ST. PETERSBURG, Fla. -- The Tampa Bay Devil Rays have been hearing the same chorus for a few years now.
If they could only get some pitching to go with that young offense, they'd have a chance to rise from the American League East cellar.
That's conventional but incorrect wisdom, according to team management.
"I think it is just the opposite. I think the pitching right now is ahead of the offense," Devil Rays second-year manager Joe Maddon said. "Everybody talks about the offense, and there is great potential there for the future. But we are counting on a lot of young guys right now. I think it will happen over time. But, for right now, the pitching I think is actually showing better."
That is not solely the opinion of one eternally optimistic man with thick black eyeglasses.
"We feel like pitching-wise we are a little bit underrated," club executive vice president Andrew Friedman said. "We've got not only some pretty good arms we think can keep us in games, but we've got depth. And everybody knows you can't count on five guys to make 34 starts a year."
The Devil Rays lost 101 games last season and finished last in the AL East for the eighth time in their nine seasons of existence.
Much of last year's failures was pinned on the pitching, which had a combined ERA of 4.96, third worst in the American League.
But the offense, led by budding stars Carl Crawford and Rocco Baldelli, was last in the league in batting average and runs . Tampa Bay scored 67 fewer runs than the league's second-worst team.
"It's high in potential, but we are not there yet," Maddon said. "We are working on a lot of concepts there in regard to seeing more pitches and working counts and having better at-bats. I think once we arrive there, we'll be able to do better in the East."
Die-hard baseball fans outside of the Tampa area would be hard-pressed to name a Devil Rays starting pitcher besides young ace Scott Kazmir, a left-hander with exploding stuff who went 10-8 with a 3.24 ERA last season. But because of injuries, he made only 24 starts in 2006.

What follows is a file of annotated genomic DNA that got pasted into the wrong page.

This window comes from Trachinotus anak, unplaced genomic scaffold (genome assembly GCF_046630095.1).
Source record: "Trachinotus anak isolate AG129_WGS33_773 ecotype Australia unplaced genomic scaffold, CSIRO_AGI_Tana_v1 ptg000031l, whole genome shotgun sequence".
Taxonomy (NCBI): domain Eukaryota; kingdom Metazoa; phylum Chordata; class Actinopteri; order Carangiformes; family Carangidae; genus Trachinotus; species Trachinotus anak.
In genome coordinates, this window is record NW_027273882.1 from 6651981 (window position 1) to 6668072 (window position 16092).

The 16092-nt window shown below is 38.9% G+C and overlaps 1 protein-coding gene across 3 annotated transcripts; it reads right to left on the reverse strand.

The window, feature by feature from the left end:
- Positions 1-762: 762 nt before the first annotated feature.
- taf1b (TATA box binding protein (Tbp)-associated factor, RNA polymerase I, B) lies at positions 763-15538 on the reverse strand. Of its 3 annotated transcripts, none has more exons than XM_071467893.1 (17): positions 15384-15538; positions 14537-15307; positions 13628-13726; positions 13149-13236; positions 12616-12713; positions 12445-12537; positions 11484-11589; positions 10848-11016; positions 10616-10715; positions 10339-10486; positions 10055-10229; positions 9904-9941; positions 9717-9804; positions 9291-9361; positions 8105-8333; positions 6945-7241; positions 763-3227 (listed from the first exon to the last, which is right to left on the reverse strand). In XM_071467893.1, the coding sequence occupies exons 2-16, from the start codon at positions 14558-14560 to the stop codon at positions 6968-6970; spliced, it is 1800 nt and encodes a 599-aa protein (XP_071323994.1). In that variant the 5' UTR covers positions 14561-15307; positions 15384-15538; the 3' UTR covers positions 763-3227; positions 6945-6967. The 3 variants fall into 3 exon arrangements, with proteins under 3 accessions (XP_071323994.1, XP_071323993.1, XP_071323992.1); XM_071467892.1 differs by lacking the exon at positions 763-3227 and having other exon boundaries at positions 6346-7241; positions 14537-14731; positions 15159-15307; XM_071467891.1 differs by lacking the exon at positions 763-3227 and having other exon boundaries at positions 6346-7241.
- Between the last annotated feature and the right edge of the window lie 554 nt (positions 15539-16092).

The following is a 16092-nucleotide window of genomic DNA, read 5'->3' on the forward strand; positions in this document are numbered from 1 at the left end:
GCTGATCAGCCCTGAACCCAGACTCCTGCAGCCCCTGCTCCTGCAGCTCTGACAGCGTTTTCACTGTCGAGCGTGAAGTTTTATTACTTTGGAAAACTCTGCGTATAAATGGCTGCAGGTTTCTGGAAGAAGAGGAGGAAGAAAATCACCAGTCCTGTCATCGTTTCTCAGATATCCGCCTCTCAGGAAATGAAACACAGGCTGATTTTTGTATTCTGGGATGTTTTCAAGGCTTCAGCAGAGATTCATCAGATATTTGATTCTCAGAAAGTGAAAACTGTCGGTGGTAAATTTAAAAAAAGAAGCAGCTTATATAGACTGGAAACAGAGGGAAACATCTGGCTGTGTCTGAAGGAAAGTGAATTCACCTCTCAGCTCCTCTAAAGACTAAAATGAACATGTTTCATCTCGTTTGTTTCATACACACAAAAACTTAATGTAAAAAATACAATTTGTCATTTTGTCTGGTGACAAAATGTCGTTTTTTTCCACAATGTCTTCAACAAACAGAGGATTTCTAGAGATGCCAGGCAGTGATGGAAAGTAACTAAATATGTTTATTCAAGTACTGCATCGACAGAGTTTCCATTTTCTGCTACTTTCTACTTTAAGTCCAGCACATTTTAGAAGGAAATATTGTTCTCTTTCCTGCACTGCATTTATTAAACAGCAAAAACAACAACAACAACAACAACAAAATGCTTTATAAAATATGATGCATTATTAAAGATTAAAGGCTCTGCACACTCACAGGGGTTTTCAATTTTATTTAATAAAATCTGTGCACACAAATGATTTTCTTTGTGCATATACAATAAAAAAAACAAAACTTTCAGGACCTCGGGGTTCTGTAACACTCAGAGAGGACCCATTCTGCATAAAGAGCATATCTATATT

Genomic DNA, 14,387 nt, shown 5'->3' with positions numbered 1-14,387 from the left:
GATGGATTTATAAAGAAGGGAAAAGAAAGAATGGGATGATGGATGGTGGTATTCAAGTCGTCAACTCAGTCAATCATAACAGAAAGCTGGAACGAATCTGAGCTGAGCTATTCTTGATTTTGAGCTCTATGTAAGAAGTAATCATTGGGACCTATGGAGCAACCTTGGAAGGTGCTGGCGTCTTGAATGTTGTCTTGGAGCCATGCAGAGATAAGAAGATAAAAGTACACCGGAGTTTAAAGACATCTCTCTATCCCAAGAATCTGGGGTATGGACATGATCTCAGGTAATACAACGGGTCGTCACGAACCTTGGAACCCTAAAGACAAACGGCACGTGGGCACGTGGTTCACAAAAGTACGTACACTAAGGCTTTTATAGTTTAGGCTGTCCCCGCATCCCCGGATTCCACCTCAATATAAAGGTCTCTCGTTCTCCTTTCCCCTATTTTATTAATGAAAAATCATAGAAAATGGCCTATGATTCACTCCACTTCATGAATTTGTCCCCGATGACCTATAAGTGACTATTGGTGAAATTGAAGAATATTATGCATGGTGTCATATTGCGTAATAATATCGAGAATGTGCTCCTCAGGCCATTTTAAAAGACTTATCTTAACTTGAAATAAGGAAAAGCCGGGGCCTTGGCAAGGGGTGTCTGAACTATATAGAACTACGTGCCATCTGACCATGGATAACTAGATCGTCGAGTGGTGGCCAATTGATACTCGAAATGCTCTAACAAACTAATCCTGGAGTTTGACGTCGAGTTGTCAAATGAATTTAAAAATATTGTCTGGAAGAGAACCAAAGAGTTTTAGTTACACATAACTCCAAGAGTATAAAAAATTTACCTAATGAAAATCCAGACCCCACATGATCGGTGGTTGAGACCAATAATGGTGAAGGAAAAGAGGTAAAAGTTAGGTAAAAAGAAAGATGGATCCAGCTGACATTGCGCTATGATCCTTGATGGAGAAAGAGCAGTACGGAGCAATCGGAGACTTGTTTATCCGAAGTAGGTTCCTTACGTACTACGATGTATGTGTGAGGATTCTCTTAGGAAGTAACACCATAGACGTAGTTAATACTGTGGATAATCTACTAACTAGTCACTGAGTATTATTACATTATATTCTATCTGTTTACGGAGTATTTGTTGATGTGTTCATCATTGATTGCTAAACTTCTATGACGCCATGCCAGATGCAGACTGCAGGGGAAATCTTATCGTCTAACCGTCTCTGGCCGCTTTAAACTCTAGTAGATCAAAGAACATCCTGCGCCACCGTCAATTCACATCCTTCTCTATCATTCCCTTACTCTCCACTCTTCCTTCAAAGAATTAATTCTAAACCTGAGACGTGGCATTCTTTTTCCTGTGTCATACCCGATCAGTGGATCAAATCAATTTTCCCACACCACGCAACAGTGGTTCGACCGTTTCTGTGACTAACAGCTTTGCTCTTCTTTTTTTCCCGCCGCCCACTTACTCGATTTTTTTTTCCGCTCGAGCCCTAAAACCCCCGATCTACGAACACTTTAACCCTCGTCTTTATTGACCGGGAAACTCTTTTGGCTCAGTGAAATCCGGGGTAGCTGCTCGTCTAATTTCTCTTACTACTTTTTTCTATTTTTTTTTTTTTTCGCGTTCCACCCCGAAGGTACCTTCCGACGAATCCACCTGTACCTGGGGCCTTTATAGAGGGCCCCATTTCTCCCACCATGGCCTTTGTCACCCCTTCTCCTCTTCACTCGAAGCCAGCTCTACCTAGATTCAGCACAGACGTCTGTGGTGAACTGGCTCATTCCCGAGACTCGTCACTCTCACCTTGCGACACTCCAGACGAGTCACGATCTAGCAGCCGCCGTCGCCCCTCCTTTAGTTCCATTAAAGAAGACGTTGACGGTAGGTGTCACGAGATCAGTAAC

Behind him is right-hander James Shields, who was 6-8 with a 4.84 ERA as a rookie; Jae Seo, who was 1-8 with a 5.00 ERA after the Los Angeles Dodgers traded him to Tampa last June; veteran left-hander Casey Fossum, who has a 5.20 ERA in six big league seasons; and a couple of unimpressive options for the fifth spot.
On paper, that's not a group that intimidates AL lineups.
"I have no idea what's going on over there when it comes to pitching," one AL general manager said, speaking on the condition of anonymity. "They have some guys with arm strength, but they don't know how to pitch."
The widespread belief around the league is that the Devil Rays need to deal some position players from their top-rated farm system in exchange for better arms.
"But, for whatever reasons, they don't," the GM said.
Friedman said a few of his pitching prospects, such as former No. 1 pick Jeff Niemann, will be ready soon. Meanwhile, he acknowledged the bullpen could be a real trouble spot in 2007.
Seth McClung, a converted starter, was penciled in for the role, but didn't seize it this spring. A closer-by-committee is possible, with McClung, journeyman Al Reyes, formerly anointed closer Chad Orvella and a host of others.
"We are all young and talented, and we have got a lot of ability," McClung said. "And there's a lot of potential, and I hate that word. But we've got a lot of it. If we can have a catch-lightning-in-a-bottle situation, we'd be lights out."
Still, the dreaded P-word is used most often with the offense. Crawford, rookie Delmon Young and Baldelli, if he can stay healthy, have the potential to be one of the best outfields in baseball.
Japanese import Akinori Iwamura is considered a Gold Glove-caliber third baseman and catcher Dioner Navarro, designated hitter Jonny Gomes, second baseman Jorge Cantu and shortstop Ben Zobrist have shown glimpses of major league ability.
"We definitely have a lot of talent. What we're lacking is experience right now, and that takes time for guys to get experience," Crawford said. "Once that happens everything can get rolling."
Until then, the Devil Rays will continue to be viewed as AL East dregs, something that has grown wearisome for players like Crawford.
"It's real tough when you keep losing and that's the reputation you have," Crawford said. "We've got to go out and play hard and win some games. That's the only way it's going to change."